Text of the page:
CNN's Fareed Zakaria interviews Iranian President Hassan Rouhani.
"In an interview with CNN’s Fareed Zakaria, Iranian President Hassan Rouhani forcefully asserted that Iran would not destroy its nuclear centrifuges 'under any circumstances,'" reports the Washington Beacon.
"Rouhani’s comments come just days after the U.S. and Iran began to implement a deal which the White House claims will scale back Iran’s nuclear program. The Obama administration claims the goal of the deal is to prevent a nuclear Iran, yet Rouhani’s comments show Iran views the deal much differently."
"Reacting to Rouhani’s position, Zakaria told CNN that the Iranian President’s comments struck him as a 'train wreck,'" the Beacon reported.
“This strikes me as a train wreck. This strikes me as a huge obstacle because the Iranian conception of what the deal is going to look like and the American conception now look like they are miles apart,” Zakaria said.
Below is a full transcript of the exchange:
HASSAN ROUHANI: So in the context of nuclear technology, particularly of research and development and peaceful nuclear technology, we will not accept any limitations. And in accordance with the parliament law, in the future, we’re going to need 20,000 mega watts of nuclear produced electricity and we’re determined to get it at the hands of our Iranian scientists. And we are going to follow on this path.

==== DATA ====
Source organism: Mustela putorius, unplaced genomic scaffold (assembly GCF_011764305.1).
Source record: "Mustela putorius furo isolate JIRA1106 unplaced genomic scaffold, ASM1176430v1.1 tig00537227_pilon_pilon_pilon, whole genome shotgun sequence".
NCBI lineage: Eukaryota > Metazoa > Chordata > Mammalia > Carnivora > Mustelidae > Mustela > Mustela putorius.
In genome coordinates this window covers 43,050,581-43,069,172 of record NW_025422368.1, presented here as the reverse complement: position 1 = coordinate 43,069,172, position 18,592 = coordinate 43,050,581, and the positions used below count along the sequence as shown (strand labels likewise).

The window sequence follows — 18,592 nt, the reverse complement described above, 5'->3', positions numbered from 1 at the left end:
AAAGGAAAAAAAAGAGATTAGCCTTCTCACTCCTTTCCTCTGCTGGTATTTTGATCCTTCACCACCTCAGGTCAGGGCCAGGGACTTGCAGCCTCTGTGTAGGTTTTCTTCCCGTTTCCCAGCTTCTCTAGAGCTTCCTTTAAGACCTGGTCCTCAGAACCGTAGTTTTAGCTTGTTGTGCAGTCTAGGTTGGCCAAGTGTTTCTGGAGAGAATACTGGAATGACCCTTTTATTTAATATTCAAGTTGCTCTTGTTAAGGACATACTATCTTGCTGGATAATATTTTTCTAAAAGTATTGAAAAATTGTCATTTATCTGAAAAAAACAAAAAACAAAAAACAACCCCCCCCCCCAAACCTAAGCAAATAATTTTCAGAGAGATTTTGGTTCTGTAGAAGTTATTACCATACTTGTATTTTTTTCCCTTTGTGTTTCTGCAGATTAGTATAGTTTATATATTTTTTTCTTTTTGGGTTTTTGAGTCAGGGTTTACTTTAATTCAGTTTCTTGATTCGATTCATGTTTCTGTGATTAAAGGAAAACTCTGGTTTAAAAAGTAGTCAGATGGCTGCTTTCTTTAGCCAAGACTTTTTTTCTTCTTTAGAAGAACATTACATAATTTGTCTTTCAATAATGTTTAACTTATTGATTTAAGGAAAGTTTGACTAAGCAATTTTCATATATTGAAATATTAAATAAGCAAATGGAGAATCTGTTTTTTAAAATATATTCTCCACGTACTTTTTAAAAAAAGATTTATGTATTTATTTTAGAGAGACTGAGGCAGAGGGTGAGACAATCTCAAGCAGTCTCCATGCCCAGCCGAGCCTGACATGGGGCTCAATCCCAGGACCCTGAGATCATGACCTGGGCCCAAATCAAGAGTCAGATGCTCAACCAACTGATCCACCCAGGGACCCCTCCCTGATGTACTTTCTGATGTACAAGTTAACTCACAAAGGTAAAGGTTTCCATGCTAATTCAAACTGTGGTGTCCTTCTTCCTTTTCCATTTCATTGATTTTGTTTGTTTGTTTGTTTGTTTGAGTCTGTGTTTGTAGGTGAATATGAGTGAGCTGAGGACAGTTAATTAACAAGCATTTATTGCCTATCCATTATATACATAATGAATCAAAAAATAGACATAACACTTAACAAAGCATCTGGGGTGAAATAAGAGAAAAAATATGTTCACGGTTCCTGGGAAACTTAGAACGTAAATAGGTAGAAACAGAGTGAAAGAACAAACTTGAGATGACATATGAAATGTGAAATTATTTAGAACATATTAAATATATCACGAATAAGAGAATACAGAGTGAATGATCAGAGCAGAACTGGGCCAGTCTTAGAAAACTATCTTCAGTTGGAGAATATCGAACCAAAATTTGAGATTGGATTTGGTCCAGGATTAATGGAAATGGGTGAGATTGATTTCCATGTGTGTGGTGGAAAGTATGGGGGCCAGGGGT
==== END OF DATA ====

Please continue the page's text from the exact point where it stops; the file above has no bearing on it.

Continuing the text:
FAREED ZAKARIA: So there would be no destruction of centrifuges?
ROUHANI: Not under any circumstances. Not under any circumstances.
CHRIS CUOMO: I mean, Fareed, what is the deal? That’s supposed to be the whole underpinning of moving forward from the United States perspective is that they scale back, they dismantle, all this stuff we've been hearing. How do you interpret what you just heard from the president?
ZAKARIA: Well, I was as struck by it as you were, Chris. This strikes me as a train wreck. This strikes me as potentially a huge obstacle because the Iranian conception of what the deal is going to look like and the American conception now look like they are miles apart. The Iranian conception seems to be they produce as much nuclear energy as they want, but it is a civilian program and you can have as much monitoring and inspections as you want. The American position is that they have to very substantially scale back the enrichment of uranium and the production of centrifuges.
For the first time you have the president of Iran unequivocally saying there will be no destruction of centrifuges. He also made clear in the interview with me that the two heavy water reactors would continue in operation. So this seems like — you know, this is stillborn — I’m not even quite sure what they’re going to talk about if these are the opening positions. And it’s very hard to walk back from as absolutist a position as the president of Iran laid out.